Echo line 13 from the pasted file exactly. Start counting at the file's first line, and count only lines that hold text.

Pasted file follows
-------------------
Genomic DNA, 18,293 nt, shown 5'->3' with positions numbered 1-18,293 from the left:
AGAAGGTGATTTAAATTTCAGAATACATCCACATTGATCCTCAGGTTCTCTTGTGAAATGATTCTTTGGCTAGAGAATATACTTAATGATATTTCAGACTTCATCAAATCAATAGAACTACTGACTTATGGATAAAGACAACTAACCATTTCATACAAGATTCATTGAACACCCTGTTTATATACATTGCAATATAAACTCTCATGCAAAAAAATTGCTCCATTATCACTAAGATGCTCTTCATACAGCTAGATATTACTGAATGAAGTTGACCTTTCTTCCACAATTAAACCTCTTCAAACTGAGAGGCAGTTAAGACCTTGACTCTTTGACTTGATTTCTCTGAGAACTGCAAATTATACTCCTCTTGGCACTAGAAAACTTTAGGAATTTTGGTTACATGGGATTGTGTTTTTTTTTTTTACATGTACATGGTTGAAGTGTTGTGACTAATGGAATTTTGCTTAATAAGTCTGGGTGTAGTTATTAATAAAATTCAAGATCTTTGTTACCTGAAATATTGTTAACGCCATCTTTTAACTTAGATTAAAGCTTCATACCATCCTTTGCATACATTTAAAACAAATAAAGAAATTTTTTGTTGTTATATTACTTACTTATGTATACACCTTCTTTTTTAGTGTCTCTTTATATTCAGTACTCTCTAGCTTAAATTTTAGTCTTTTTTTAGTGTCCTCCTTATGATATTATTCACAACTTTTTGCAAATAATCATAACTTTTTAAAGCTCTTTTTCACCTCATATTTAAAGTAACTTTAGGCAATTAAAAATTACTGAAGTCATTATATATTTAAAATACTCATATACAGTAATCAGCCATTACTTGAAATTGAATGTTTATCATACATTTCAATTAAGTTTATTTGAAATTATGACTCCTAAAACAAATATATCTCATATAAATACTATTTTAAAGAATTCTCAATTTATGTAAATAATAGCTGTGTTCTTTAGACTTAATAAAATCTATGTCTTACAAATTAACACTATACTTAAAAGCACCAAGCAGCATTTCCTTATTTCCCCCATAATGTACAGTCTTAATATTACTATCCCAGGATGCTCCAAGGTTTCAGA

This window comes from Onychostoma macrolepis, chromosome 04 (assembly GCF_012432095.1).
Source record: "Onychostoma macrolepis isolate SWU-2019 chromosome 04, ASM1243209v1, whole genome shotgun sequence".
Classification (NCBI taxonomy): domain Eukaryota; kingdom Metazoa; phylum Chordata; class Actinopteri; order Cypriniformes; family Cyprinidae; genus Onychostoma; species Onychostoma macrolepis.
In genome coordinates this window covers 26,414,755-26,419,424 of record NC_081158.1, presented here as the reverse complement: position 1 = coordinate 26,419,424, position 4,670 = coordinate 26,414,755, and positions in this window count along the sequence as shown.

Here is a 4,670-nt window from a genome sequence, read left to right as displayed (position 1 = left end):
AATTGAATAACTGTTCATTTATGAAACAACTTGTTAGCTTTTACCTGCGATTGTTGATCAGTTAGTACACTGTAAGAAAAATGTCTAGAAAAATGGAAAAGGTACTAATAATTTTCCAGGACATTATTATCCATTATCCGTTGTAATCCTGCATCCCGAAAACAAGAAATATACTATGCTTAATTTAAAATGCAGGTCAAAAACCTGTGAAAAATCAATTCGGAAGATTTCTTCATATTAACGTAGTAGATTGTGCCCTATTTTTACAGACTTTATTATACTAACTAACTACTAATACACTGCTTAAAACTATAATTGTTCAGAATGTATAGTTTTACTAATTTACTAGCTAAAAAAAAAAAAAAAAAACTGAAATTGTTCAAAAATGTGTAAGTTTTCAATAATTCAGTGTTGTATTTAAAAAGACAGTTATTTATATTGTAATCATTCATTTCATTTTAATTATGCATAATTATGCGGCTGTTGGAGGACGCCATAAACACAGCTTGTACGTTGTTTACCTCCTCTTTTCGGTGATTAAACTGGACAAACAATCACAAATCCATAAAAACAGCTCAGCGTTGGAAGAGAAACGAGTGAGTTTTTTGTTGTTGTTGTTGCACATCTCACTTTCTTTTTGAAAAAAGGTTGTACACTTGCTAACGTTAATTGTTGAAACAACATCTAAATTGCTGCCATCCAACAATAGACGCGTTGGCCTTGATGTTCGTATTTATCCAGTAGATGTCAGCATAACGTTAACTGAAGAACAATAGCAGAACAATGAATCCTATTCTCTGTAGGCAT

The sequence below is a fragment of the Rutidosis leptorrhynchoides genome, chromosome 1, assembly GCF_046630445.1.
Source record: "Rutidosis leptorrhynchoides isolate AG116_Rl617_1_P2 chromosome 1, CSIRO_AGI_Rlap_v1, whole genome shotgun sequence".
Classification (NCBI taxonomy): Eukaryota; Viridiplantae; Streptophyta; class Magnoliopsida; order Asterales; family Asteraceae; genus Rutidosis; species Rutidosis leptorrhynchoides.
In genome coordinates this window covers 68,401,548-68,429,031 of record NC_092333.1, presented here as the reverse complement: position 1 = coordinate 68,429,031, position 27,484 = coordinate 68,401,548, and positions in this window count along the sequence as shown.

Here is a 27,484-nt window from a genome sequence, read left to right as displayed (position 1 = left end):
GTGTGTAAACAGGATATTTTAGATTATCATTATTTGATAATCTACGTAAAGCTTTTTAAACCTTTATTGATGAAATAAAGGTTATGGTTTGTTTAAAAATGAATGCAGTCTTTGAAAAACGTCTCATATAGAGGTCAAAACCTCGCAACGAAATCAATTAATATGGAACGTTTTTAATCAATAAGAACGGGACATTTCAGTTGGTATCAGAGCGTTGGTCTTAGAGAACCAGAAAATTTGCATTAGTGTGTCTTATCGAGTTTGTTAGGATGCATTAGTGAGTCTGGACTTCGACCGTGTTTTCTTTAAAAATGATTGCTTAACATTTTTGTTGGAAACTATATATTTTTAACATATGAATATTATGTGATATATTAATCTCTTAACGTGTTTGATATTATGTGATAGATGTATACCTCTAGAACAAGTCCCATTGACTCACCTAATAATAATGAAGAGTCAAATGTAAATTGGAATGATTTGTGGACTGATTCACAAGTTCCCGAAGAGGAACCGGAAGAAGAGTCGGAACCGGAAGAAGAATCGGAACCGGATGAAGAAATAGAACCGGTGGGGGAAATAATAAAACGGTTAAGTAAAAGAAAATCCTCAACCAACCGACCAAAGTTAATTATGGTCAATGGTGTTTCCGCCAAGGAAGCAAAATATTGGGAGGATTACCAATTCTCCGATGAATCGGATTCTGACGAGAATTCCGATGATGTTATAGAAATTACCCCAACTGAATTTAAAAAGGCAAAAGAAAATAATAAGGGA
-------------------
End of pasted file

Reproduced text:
Here is a 27,484-nt window from a genome sequence, read left to right as displayed (position 1 = left end):